After some time, our quest turned from fishing to keeping fish in makeshift, outdoor, local aquaria. We could also keep the live fish in bottles made from empty plastic juice bottles. Those with little talent would use used cooking oil bottles, but these were difficult to clean in the first place and usually small. That changed when Kukoma cooking oil started coming in 5 litre bottles. Then those with super talent learnt how to thoroughly clean the bottles, and made sure there was no layer of oil floating in the water. We had already figured out that the layer of oil was killing the fish. Actually, before Chimwankhunda Dam became briefly “accessible”, keeping live fish was much preferable to fishing. So this was basically returning to our roots.
In comes Chiwembe Dam into the picture. Again, the elder boys, led by the versatile team of brothers, Kondwani and Fred, opened the grail and found their way to the mouth of the outlet of Chiwembe Dam. By all accounts, this was a much more dangerous place to visit even by our standards. The dam was covered in namasipuni. This species of water hyacinth had commandeered the entire surface of the dam, and made it difficult to gauge the depth of the waters. And others added to the perceived threat by claiming that the weeds would trap its victim by engulfing you, sucking you under and suffocating you to death.
However, the outlet had terraced steps with mostly concrete surface. The few places where the water had dug through, were usually visible, and generally not very deep. There was plenty of fingerlings. So when the first party of the scouts came with the tales of the new adventure, and backed by solid evidence, there was only one thing to do. I jumped into the bandwagon the followed day and started off on the longish journey to Chiwembe. This time we didn’t even bother try to seek for permission. We knew what the answer would be. For some reason I took off my shoes, and later on stepped on a fallen branch of vicious thorns locally called chiwomba muluzi. These guys turn white when fully grown, and will easily pierce through even a tough cloth. Given an exposed skin, they did a mighty job and forced me to sit down with my foot hanging in the air and tears in my eyes. Kondwani or Fred did the honours of taking off the army of thorns, and after a while I wiped off the tears on my face, and happily resumed our quest.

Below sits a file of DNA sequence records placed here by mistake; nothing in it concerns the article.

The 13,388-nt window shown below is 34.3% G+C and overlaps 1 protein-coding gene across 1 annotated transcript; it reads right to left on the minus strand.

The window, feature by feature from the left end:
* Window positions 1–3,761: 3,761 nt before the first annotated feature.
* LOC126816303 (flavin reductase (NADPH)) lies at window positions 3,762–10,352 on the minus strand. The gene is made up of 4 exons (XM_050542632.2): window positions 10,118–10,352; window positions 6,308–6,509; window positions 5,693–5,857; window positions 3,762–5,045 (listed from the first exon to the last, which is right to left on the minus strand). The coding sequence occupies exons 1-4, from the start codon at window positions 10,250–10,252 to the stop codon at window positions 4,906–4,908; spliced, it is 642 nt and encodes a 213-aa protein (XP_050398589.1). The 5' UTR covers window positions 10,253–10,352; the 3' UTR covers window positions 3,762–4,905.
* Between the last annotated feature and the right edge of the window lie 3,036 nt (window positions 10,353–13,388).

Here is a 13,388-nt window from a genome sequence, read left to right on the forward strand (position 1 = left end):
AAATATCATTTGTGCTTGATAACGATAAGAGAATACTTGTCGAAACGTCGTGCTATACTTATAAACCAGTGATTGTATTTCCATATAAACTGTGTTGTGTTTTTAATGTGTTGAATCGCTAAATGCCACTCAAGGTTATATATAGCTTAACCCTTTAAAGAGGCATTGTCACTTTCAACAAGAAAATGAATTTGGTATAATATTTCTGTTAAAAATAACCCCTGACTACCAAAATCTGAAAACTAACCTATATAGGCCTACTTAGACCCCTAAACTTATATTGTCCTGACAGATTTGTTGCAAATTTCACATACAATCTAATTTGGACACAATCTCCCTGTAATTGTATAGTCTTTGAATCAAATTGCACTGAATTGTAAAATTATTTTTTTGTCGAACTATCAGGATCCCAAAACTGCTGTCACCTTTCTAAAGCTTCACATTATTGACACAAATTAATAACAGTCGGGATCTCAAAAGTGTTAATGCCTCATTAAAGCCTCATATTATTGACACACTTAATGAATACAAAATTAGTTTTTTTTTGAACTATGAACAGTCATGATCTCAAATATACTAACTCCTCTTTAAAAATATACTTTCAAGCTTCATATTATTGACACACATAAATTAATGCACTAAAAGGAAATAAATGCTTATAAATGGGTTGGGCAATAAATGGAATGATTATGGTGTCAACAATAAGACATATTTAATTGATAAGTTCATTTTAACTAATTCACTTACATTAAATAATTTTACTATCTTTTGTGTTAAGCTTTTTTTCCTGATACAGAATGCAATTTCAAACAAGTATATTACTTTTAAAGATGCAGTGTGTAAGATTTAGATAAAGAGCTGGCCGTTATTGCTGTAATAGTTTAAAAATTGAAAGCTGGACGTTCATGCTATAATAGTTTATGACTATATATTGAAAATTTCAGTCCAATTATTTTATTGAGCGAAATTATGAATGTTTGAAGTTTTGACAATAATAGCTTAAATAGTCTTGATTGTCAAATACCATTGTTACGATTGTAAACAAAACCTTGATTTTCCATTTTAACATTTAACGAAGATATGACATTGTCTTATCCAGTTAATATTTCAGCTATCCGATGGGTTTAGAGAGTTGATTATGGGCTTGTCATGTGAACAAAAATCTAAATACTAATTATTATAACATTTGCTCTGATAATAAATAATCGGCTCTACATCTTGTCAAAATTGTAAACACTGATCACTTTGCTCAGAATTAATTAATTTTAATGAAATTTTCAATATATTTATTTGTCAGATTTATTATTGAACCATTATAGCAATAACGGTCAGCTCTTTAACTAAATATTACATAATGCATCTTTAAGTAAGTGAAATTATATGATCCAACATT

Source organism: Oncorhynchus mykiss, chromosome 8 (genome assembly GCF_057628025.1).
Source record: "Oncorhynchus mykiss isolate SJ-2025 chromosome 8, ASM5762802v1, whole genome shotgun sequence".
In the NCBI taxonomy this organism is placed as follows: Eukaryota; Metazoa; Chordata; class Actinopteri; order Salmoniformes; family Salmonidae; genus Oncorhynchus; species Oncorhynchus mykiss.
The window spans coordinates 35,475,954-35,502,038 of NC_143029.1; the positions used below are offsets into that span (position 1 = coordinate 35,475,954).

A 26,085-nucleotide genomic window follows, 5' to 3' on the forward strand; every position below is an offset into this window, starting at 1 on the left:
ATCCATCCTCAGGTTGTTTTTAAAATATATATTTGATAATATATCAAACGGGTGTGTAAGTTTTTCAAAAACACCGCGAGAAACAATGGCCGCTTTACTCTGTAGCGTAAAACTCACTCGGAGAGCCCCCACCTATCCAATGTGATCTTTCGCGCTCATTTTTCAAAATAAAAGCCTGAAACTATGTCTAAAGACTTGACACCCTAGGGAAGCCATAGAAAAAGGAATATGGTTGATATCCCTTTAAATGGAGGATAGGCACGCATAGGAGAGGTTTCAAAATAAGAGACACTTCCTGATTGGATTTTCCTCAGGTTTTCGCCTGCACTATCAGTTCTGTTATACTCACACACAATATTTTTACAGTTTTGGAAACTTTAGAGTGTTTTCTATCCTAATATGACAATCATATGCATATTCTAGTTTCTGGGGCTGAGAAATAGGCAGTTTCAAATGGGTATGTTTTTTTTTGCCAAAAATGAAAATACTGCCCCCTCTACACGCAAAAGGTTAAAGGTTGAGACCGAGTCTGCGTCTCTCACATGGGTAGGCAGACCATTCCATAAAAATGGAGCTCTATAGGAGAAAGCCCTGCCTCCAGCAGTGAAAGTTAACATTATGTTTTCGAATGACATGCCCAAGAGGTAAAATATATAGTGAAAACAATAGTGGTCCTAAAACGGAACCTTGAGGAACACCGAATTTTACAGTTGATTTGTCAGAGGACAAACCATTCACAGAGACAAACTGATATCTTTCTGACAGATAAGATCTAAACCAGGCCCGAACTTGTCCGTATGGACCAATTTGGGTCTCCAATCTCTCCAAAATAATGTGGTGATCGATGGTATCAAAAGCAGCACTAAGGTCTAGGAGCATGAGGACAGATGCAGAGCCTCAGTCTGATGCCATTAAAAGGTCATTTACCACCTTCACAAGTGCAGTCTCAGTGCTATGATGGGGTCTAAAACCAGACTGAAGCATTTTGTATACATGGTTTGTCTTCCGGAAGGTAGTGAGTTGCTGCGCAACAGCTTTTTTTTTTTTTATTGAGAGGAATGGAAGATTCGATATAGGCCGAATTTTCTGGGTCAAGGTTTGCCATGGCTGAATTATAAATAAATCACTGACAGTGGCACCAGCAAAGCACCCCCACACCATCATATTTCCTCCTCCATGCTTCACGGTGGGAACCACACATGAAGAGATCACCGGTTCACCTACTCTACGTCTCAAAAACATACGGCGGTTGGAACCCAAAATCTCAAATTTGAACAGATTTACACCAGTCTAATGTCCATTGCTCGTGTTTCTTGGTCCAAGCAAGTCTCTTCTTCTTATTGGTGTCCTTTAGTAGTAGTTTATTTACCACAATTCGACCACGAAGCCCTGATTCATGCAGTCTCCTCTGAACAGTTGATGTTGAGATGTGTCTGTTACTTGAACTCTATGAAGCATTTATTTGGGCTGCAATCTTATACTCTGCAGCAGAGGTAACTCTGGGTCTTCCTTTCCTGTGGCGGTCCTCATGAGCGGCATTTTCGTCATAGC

Chiwembe Dam was everything I had dreamed of. I had never caught so much fish before, and even since. We packed them in as many bottles as we could carry. We returned home triumphant. We dug a communal pool at my neighbours’ house and deposited all the fish in it. Later on I sneaked, and helped myself to a few fingerlings for my private collection. Being successful at it, I went for it again and again, until Chikondi, one of the sisters, caught me in the act. I talked out of it, but no one was convinced with the alibi. This is one of the very few cases where I stole something from anyone. Such was the allure for keeping fish in an aquarium. This perhaps was the most successful adventure we ever took in our neighbourhood. It gave us many days of pleasure, and the fish looked gorgeous in the makeshift pool that the Lisimba boys had made in the ground.
Mudi Dam was much further away, heavily guarded and only available to those who were looking for fishing big fish. This was above our punching weight. Without parents speaking against it, we had already declared it a forbidden land. I suppose anyone caught going there would have earned himself a thousand lashes – so I think.
When you are young not every adventure is endorsed by parents. Some places are clearly labeled “out of bounds” and a visit to such a site will earn you a spank. Hence the title of this article. But how can you stop a curious fresh mind from exploring the wonders of this world? It’s like setting a keg of gun powder on fire and expecting it not to explode. It will go kaboom, for that is its nature. The world, with its marvels, is meant to be explored, and that should be encouraged from a young age.